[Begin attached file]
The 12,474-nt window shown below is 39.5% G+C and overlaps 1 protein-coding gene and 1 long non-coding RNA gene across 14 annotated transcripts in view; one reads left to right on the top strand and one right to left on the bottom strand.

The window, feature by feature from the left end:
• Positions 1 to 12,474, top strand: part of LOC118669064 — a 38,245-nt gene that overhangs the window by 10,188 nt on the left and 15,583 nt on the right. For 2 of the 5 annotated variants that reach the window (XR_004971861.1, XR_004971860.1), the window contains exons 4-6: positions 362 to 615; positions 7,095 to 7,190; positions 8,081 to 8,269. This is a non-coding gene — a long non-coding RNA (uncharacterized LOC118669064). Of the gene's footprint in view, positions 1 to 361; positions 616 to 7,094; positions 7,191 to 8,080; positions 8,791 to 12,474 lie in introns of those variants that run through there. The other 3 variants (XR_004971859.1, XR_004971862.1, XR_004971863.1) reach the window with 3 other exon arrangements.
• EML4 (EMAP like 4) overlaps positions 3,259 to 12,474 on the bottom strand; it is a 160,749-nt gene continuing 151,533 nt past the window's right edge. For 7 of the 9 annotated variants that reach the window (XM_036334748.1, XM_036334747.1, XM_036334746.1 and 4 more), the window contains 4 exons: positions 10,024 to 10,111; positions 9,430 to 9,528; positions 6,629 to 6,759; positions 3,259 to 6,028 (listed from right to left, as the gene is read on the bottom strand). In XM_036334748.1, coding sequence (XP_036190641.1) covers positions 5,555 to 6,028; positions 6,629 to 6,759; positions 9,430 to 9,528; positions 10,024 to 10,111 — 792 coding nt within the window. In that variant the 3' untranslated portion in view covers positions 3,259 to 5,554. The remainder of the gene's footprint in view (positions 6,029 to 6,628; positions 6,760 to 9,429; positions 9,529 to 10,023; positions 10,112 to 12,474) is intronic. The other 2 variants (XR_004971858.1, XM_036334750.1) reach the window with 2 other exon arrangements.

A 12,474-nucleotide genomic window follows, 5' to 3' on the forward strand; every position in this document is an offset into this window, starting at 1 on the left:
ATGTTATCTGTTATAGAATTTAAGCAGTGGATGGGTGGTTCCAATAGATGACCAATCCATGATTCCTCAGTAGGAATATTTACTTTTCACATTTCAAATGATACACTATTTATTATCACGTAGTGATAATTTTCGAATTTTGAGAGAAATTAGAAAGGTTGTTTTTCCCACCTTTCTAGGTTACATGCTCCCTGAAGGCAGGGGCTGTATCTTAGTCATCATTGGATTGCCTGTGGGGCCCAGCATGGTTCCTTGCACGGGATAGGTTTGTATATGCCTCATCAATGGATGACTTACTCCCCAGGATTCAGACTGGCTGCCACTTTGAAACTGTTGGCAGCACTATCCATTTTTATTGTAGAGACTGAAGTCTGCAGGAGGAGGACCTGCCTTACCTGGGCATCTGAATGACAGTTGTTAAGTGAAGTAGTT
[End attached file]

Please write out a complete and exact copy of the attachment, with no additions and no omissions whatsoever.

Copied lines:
The 12,474-nt window shown below is 39.5% G+C and overlaps 1 protein-coding gene and 1 long non-coding RNA gene across 14 annotated transcripts in view; one reads left to right on the top strand and one right to left on the bottom strand.

The window, feature by feature from the left end:
• Positions 1 to 12,474, top strand: part of LOC118669064 — a 38,245-nt gene that overhangs the window by 10,188 nt on the left and 15,583 nt on the right. For 2 of the 5 annotated variants that reach the window (XR_004971861.1, XR_004971860.1), the window contains exons 4-6: positions 362 to 615; positions 7,095 to 7,190; positions 8,081 to 8,269. This is a non-coding gene — a long non-coding RNA (uncharacterized LOC118669064). Of the gene's footprint in view, positions 1 to 361; positions 616 to 7,094; positions 7,191 to 8,080; positions 8,791 to 12,474 lie in introns of those variants that run through there. The other 3 variants (XR_004971859.1, XR_004971862.1, XR_004971863.1) reach the window with 3 other exon arrangements.
• EML4 (EMAP like 4) overlaps positions 3,259 to 12,474 on the bottom strand; it is a 160,749-nt gene continuing 151,533 nt past the window's right edge. For 7 of the 9 annotated variants that reach the window (XM_036334748.1, XM_036334747.1, XM_036334746.1 and 4 more), the window contains 4 exons: positions 10,024 to 10,111; positions 9,430 to 9,528; positions 6,629 to 6,759; positions 3,259 to 6,028 (listed from right to left, as the gene is read on the bottom strand). In XM_036334748.1, coding sequence (XP_036190641.1) covers positions 5,555 to 6,028; positions 6,629 to 6,759; positions 9,430 to 9,528; positions 10,024 to 10,111 — 792 coding nt within the window. In that variant the 3' untranslated portion in view covers positions 3,259 to 5,554. The remainder of the gene's footprint in view (positions 6,029 to 6,628; positions 6,760 to 9,429; positions 9,529 to 10,023; positions 10,112 to 12,474) is intronic. The other 2 variants (XR_004971858.1, XM_036334750.1) reach the window with 2 other exon arrangements.

A 12,474-nucleotide genomic window follows, 5' to 3' on the forward strand; every position in this document is an offset into this window, starting at 1 on the left:
ATGTTATCTGTTATAGAATTTAAGCAGTGGATGGGTGGTTCCAATAGATGACCAATCCATGATTCCTCAGTAGGAATATTTACTTTTCACATTTCAAATGATACACTATTTATTATCACGTAGTGATAATTTTCGAATTTTGAGAGAAATTAGAAAGGTTGTTTTTCCCACCTTTCTAGGTTACATGCTCCCTGAAGGCAGGGGCTGTATCTTAGTCATCATTGGATTGCCTGTGGGGCCCAGCATGGTTCCTTGCACGGGATAGGTTTGTATATGCCTCATCAATGGATGACTTACTCCCCAGGATTCAGACTGGCTGCCACTTTGAAACTGTTGGCAGCACTATCCATTTTTATTGTAGAGACTGAAGTCTGCAGGAGGAGGACCTGCCTTACCTGGGCATCTGAATGACAGTTGTTAAGTGAAGTAGTT